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Review: Dan Nightingale, John Whale, Nick Cranston and Andy Fury - Sunderland Empire. PDF Print E-mail
Written by Andrew Dipper   
09 06 2010
ImageThe phrase ‘comedy in Sunderland' has, for as long as I remember, offered an uneasy juxtaposition. Unlike Newcastle, Wearside's more popular and sexier sister, Sunderland's comedy scene is non-existent, with the city instead focusing on constructing dangerous playgrounds made out of concrete and broken glass, and promoting shit bars ran by Les Battersby of Coronation Street fame.

Recently, however, a few local events have popped up in the city, such as the short but pleasant stint of comedy at The New Music Rooms, The Grinning Idiot's bi-monthly event at The Alexandra, in Grangetown, and now a comedy night based at Sunderland's gorgeous Empire Theatre.

Laugher Live, Sunderland's new-but-not-very-creatively-named comedy club, began its opening night with compere and self-confessed Rod Stewart look-a-like Tony Jameson warming up the 70+ crowd, before introducing first act and local comic Andy Fury. Though Fury's set was identical to his excellent performance at The Corner House last Friday, he still managed to hold my - and indeed the lively, audience's - attention with his funny and assured anecdotes on Gregg's, propositioning seventeen year olds, and, bizarrely, boats. The Hilarity Bites New Act of the Year then finished off his set with a hilarious tale about a vicar in Lincoln. Fury was a solid opening act.

After the short break, 23 year old John Whale took to the stage. It was the third time in just a few months that I'd watched Whale perform, and though his Joseph Fritzl gags are beginning to feel dated, he still manages to make me laugh with his intelligent, thought-provoking jokes.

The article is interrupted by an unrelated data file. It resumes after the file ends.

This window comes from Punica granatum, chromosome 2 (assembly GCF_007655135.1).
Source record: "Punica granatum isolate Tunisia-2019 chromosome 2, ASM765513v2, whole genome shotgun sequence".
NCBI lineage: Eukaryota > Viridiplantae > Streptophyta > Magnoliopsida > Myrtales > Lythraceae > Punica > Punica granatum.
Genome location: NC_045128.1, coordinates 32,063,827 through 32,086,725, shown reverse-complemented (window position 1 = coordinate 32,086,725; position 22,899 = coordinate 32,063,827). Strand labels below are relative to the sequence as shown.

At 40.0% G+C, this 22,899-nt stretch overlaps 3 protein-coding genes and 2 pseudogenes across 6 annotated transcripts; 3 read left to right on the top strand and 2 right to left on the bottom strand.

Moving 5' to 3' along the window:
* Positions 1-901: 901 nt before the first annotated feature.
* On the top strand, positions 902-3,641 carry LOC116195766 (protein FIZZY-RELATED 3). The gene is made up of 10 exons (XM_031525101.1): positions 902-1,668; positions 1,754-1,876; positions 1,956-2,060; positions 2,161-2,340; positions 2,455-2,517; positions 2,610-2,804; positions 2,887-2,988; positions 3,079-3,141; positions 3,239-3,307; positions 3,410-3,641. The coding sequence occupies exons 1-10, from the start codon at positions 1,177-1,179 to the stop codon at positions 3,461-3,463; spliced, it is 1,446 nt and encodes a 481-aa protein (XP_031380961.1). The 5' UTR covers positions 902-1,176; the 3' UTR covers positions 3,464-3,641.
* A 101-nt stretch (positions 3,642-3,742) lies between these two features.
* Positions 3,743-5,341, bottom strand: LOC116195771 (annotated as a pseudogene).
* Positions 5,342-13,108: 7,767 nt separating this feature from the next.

Following him was Sunderland comedian, Nick Cranston. Surprisingly, Cranston didn't seem to connect with the audience as well as previous act Whale, stumbling through his ten minute slot on stage. He did, however, deliver some amusing anecdotes on the Tuxedo Princess, chavs, and plans for a ski-slope in Sunderland - ‘Yeah, that's exactly what we need', declared Cranston sarcastically, ‘a ski-slope'.  You tell ‘em, Nick.

ImageThe final act of the night, and the highlight, was Preston-born Dan Nightingale. Nightingale was the quintessential impressionist, complimenting his nonsensical stories with hilarious mannerisms and imitations of alpha males, Samuel L Jackson, and the Northern Irish, to name a few. He was, quite simply, a class above the other acts on the bill, and kept the audience laughing from start to finish, especially when discussing his time ‘people watching' at his local gym, and his time as a single man. We've all been there, Dan.

Like Whale earlier in the evening, Nightingale was successful through fantastic delivery of his jokes, and the crowd acknowledged his talent with the loudest round of a applause of the night as MC Tony Jameson brought the evening's comedy to a close.

The story of this review is not that Sunderland is a bad place to visit, rather one which is slowly improving thanks to events like tonight. Laughter Live has much promise; it's positioned at the heart of Sunderland city centre, set in a gorgeous room in the Empire Theatre, and, most importantly, looks set to bring top comedians back to Wearside.

If you're looking to see some comedy at Sunderland Empire, the next event is Tuesday 13th July, in which Andy White, Barry Dodds and Kai Humphries will be performing. Tickets are available for all gigs by calling 0191 566 1045, or visiting Sunderland Empire Box Office.
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